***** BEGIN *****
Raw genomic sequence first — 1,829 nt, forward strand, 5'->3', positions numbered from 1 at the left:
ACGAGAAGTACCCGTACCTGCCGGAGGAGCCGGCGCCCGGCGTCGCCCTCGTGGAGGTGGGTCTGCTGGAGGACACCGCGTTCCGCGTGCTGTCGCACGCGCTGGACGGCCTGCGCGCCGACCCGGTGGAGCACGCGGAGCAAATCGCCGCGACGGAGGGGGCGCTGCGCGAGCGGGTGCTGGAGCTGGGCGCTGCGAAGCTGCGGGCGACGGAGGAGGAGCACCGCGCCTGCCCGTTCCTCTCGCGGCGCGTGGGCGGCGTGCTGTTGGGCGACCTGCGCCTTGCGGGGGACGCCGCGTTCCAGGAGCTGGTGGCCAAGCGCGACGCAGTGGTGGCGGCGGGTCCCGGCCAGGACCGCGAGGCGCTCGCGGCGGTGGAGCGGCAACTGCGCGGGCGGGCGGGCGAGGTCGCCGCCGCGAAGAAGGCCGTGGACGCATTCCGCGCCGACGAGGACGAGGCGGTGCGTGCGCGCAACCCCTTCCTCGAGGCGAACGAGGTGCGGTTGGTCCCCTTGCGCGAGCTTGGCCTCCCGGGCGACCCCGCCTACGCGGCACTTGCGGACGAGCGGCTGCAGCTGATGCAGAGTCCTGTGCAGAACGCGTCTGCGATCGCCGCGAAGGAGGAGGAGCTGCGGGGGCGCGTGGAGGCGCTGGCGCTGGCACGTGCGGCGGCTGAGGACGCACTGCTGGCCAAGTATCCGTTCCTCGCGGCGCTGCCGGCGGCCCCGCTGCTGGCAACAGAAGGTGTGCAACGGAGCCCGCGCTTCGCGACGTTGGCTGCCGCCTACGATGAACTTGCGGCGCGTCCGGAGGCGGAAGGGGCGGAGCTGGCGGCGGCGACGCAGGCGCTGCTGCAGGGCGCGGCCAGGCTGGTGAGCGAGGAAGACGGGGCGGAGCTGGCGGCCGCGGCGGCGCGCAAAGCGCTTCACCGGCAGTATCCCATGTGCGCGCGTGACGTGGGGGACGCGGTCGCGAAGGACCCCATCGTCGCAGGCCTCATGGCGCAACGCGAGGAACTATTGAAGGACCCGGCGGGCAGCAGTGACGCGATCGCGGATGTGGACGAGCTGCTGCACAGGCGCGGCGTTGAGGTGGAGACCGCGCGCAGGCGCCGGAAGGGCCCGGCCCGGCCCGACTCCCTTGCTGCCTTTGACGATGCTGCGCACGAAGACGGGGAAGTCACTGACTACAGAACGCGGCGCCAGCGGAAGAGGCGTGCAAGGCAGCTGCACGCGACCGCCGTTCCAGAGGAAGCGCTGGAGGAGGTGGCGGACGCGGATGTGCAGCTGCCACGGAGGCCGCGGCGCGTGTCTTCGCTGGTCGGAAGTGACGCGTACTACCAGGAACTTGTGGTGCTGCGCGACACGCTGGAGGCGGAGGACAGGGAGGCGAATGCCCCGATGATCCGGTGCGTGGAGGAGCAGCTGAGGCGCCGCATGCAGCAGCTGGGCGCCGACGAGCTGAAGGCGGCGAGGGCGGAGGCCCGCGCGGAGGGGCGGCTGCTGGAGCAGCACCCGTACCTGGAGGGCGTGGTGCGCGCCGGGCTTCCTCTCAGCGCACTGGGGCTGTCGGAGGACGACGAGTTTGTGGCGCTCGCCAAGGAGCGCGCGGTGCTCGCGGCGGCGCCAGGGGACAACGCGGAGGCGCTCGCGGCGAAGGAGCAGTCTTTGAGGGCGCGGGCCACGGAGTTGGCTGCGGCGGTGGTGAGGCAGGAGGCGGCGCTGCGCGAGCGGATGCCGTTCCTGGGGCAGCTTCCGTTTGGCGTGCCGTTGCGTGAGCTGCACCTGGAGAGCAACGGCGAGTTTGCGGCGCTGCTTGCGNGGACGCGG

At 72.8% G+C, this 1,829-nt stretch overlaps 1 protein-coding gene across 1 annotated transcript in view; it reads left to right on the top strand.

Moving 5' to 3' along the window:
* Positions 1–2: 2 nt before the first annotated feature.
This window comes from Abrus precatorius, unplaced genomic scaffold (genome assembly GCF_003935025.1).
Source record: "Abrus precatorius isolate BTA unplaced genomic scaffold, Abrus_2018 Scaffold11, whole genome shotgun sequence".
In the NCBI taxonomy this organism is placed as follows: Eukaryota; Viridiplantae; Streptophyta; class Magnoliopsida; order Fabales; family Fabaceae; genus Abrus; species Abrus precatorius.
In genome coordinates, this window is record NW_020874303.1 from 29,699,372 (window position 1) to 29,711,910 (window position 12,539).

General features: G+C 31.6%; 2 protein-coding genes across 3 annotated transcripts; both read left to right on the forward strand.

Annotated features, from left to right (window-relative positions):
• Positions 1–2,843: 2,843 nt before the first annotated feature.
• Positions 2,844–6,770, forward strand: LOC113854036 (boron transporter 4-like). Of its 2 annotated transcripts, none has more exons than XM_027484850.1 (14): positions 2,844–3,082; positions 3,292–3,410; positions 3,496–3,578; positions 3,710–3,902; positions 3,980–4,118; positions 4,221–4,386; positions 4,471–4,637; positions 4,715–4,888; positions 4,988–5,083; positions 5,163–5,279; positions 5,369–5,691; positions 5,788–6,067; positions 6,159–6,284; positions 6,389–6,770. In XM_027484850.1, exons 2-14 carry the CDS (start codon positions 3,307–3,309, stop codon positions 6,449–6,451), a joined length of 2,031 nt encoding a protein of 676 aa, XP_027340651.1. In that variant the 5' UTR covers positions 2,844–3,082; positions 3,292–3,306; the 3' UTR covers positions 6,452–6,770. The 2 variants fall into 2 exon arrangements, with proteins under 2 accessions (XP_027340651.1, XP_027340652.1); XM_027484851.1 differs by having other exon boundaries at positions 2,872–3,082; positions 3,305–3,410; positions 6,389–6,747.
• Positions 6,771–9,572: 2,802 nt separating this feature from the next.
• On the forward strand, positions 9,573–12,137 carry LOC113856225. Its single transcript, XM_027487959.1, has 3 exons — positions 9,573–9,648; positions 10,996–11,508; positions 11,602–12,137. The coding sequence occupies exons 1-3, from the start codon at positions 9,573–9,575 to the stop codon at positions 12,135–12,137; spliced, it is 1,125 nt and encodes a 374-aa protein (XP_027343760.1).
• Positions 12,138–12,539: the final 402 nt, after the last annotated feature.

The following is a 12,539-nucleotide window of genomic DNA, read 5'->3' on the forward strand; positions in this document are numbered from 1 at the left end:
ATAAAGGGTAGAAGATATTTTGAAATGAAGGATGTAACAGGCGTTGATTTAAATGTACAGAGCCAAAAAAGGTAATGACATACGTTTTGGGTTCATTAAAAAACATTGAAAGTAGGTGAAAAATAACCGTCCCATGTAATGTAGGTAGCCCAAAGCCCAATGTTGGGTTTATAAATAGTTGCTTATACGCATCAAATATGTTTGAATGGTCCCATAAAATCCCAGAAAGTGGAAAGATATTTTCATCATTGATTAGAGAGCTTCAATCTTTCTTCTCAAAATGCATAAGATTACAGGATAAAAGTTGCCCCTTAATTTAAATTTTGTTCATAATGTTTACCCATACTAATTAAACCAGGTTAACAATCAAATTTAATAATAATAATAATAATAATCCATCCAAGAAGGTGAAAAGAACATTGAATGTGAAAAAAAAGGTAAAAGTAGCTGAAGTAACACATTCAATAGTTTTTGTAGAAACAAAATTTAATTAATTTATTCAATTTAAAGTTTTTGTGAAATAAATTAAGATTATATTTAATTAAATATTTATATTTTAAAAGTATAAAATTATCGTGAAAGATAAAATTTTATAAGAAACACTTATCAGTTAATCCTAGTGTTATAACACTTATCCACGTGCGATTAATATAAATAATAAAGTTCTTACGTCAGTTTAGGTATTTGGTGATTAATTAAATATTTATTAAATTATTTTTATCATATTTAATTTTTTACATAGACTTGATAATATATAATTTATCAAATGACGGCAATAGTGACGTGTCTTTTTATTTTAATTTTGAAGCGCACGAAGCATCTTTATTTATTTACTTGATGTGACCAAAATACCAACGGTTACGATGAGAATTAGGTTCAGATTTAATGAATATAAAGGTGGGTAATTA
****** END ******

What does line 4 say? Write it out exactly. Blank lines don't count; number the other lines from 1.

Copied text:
Moving 5' to 3' along the window: